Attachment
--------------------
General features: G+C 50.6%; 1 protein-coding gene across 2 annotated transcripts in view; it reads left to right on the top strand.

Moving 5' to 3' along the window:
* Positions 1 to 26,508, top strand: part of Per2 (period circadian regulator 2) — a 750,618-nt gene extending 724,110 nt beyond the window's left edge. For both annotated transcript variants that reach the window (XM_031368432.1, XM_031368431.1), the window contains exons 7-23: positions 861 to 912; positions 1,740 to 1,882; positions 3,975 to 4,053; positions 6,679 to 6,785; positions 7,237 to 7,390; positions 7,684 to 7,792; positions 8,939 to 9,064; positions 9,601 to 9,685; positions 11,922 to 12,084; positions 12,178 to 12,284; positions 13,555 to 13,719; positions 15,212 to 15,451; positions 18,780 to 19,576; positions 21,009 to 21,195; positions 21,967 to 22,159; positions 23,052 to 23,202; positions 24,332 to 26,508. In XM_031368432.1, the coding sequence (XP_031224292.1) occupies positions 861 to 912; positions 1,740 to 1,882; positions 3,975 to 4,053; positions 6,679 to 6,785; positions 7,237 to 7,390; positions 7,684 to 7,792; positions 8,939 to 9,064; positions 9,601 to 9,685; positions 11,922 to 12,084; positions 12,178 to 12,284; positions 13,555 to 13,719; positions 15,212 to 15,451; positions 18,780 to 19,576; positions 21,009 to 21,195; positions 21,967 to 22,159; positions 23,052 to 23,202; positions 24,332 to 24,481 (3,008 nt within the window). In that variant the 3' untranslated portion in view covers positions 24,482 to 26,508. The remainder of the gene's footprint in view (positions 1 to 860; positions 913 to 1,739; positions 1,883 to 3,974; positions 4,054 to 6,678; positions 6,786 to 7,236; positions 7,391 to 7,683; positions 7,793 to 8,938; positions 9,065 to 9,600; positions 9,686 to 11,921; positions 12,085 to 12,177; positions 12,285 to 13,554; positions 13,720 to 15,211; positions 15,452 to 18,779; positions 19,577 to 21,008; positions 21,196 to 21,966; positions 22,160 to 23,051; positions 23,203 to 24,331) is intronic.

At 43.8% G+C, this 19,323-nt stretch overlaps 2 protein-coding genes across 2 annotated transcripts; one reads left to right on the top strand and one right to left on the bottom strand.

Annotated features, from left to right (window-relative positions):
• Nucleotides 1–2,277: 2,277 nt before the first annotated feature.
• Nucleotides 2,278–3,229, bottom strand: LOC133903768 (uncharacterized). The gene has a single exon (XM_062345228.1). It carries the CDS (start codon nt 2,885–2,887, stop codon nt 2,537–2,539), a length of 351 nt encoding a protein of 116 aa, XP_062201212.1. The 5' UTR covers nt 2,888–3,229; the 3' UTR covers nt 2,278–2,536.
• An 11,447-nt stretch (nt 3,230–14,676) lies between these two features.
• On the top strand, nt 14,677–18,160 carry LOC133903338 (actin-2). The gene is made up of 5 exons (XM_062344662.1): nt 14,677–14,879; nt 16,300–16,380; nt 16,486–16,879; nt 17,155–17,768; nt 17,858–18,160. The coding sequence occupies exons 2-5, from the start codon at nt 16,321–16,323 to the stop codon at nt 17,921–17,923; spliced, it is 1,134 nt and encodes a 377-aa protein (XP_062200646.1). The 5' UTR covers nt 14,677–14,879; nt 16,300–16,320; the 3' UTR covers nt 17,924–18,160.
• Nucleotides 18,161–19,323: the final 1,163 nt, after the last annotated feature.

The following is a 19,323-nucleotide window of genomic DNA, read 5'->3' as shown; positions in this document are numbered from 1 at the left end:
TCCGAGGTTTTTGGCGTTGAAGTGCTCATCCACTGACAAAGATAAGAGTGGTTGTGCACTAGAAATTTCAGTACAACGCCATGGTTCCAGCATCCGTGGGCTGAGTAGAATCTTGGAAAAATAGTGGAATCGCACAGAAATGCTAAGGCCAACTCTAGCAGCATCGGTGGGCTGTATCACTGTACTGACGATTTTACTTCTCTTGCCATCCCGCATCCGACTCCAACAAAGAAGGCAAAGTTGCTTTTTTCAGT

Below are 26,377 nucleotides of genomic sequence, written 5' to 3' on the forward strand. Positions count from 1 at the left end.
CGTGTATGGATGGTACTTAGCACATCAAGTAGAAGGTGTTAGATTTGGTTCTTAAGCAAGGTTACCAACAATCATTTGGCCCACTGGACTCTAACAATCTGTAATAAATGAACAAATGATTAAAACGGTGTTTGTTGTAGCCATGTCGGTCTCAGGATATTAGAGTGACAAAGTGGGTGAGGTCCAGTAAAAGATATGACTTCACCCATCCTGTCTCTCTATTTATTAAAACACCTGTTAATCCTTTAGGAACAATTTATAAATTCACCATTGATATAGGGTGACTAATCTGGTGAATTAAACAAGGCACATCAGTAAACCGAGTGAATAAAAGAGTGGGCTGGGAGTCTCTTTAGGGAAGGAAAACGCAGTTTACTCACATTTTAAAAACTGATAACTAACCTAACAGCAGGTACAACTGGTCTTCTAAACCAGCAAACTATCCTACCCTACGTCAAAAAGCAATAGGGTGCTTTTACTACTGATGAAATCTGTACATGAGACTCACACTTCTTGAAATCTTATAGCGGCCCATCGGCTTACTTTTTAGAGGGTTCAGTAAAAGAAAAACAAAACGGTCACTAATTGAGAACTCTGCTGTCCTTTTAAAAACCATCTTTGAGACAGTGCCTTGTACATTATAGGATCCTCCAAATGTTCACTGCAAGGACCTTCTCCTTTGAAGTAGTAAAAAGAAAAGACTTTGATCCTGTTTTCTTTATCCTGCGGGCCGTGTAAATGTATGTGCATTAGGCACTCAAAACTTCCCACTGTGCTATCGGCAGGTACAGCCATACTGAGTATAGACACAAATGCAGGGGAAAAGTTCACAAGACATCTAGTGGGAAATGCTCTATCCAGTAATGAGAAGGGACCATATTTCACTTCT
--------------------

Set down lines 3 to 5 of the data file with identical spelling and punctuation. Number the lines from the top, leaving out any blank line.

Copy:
* Positions 1 to 26,508, top strand: part of Per2 (period circadian regulator 2) — a 750,618-nt gene extending 724,110 nt beyond the window's left edge. For both annotated transcript variants that reach the window (XM_031368432.1, XM_031368431.1), the window contains exons 7-23: positions 861 to 912; positions 1,740 to 1,882; positions 3,975 to 4,053; positions 6,679 to 6,785; positions 7,237 to 7,390; positions 7,684 to 7,792; positions 8,939 to 9,064; positions 9,601 to 9,685; positions 11,922 to 12,084; positions 12,178 to 12,284; positions 13,555 to 13,719; positions 15,212 to 15,451; positions 18,780 to 19,576; positions 21,009 to 21,195; positions 21,967 to 22,159; positions 23,052 to 23,202; positions 24,332 to 26,508. In XM_031368432.1, the coding sequence (XP_031224292.1) occupies positions 861 to 912; positions 1,740 to 1,882; positions 3,975 to 4,053; positions 6,679 to 6,785; positions 7,237 to 7,390; positions 7,684 to 7,792; positions 8,939 to 9,064; positions 9,601 to 9,685; positions 11,922 to 12,084; positions 12,178 to 12,284; positions 13,555 to 13,719; positions 15,212 to 15,451; positions 18,780 to 19,576; positions 21,009 to 21,195; positions 21,967 to 22,159; positions 23,052 to 23,202; positions 24,332 to 24,481 (3,008 nt within the window). In that variant the 3' untranslated portion in view covers positions 24,482 to 26,508. The remainder of the gene's footprint in view (positions 1 to 860; positions 913 to 1,739; positions 1,883 to 3,974; positions 4,054 to 6,678; positions 6,786 to 7,236; positions 7,391 to 7,683; positions 7,793 to 8,938; positions 9,065 to 9,600; positions 9,686 to 11,921; positions 12,085 to 12,177; positions 12,285 to 13,554; positions 13,720 to 15,211; positions 15,452 to 18,779; positions 19,577 to 21,008; positions 21,196 to 21,966; positions 22,160 to 23,051; positions 23,203 to 24,331) is intronic.

At 43.8% G+C, this 19,323-nt stretch overlaps 2 protein-coding genes across 2 annotated transcripts; one reads left to right on the top strand and one right to left on the bottom strand.

Annotated features, from left to right (window-relative positions):